I’d like for us to take a moment to picture your retirement as your dream home. As you are considering building your perfect dream home, I’d like to take a step back and consider of all the steps that are involved in this extensive process.

Before any of the construction can take place, you need to identify where you want to live, including which states and cities you are considering. Do you want to be near the countryside with an open-range view, or do you desire being near the water? You can think of retirement in a similar way. Like a dream home, everyone’s view of retirement is a little different. It’s important to identify what you want your retirement to look like based on your ideal lifestyle. Most people, when asked, really want to be able to spend comfortably in retirement without running out of money. Success in retirement isn’t about the amount of assets you’ve accumulated, but rather the most efficient way to generate as much income as possible.

For now, let’s revisit our dream home.

Protect
The first step to building any home is to lay the foundation. The contractor and his team will prepare the ground, build the flooring, and start mixing the concrete. This is arguably the most important step to building any home. Without a solid foundation, the home will crumble.

In retirement, we often refer to the foundation as the protection phase. We want to maximize the number of guaranteed sources of protected income so that you set your retirement up with a solid foundation. Protected income is defined as:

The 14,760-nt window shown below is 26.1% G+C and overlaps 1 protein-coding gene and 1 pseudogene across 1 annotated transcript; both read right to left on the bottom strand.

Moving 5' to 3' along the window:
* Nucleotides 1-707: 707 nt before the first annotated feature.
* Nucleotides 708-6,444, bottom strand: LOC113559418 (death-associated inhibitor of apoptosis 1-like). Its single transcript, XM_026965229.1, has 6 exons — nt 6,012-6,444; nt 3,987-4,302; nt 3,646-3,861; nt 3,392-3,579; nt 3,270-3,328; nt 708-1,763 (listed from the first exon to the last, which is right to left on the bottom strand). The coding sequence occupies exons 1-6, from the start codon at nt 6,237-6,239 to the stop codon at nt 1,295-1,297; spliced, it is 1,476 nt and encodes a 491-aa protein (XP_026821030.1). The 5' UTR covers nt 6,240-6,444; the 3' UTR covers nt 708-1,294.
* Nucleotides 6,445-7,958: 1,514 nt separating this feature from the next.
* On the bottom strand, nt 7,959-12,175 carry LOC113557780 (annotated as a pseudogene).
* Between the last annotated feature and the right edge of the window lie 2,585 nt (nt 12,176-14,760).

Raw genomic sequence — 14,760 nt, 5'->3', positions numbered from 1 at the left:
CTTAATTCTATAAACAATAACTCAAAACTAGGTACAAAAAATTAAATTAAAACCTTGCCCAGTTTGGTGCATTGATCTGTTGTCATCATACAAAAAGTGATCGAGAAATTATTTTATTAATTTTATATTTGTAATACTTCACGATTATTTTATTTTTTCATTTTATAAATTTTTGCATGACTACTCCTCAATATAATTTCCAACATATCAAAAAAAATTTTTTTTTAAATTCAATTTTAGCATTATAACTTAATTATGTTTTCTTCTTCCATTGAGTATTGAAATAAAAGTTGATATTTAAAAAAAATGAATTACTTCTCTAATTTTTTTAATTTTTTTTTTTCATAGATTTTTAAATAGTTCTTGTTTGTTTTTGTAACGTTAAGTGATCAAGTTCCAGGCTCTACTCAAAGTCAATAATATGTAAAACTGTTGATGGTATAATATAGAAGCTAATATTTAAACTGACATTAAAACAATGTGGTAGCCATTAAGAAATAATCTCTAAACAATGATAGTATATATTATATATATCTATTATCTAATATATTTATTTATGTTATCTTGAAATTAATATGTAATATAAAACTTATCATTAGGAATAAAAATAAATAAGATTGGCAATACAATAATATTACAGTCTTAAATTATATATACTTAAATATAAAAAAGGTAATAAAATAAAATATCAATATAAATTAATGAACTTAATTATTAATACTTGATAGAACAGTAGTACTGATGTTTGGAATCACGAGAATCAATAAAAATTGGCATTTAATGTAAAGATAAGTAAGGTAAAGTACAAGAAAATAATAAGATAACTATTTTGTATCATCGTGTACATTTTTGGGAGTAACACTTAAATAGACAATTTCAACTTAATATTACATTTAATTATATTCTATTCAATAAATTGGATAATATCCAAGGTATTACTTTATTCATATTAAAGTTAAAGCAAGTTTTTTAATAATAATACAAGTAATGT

• Being guaranteed for life;
  • Backed by the government or financial institution;
  • Increases over time with inflation; and,
  • Increases each year you choose to start income.

Time Magazine was quoted as saying, “Securing at least a base level of lifetime income should be every retiree’s priority—at least if they want to live happily ever after.” (Kadlec, 2012)1

These 3 sources would be:

  • Pensions (which are backed by your employer);
  • Social Security (which is backed by the government); and,
  • Annuities (which are backed by a financial institution).

I want to take some time to focus on annuities. An annuity is a personal “Social Security-like” stream of guaranteed lifetime income from a top-rated insurance company. The reason it’s similar to Social Security is because you put money in—whether that’s in a lump sum or over a period—and in return, the insurance company sends you a steady paycheck every month for the rest of your life. Guaranteed. Similar to the government with Social Security, annuities are paid out through a financial institution that’s obligated—and regulated—to deliver on their promise to you.

Save
The next step in building our dream home is to secure the walls which will be the frame that will stabilize the house. With our solid foundation, we have secured and maximized our guaranteed income streams that are needed for essential needs such as living expenses, family support, and healthcare. Next, we want to look at how we can save and minimize taxation on our portfolio. Did you know that if you make $83,682 per year that you are responsible for paying 86 percent of the taxes in this country? (York, 2021)2 Once you enter retirement, your three biggest deductions will be eliminated: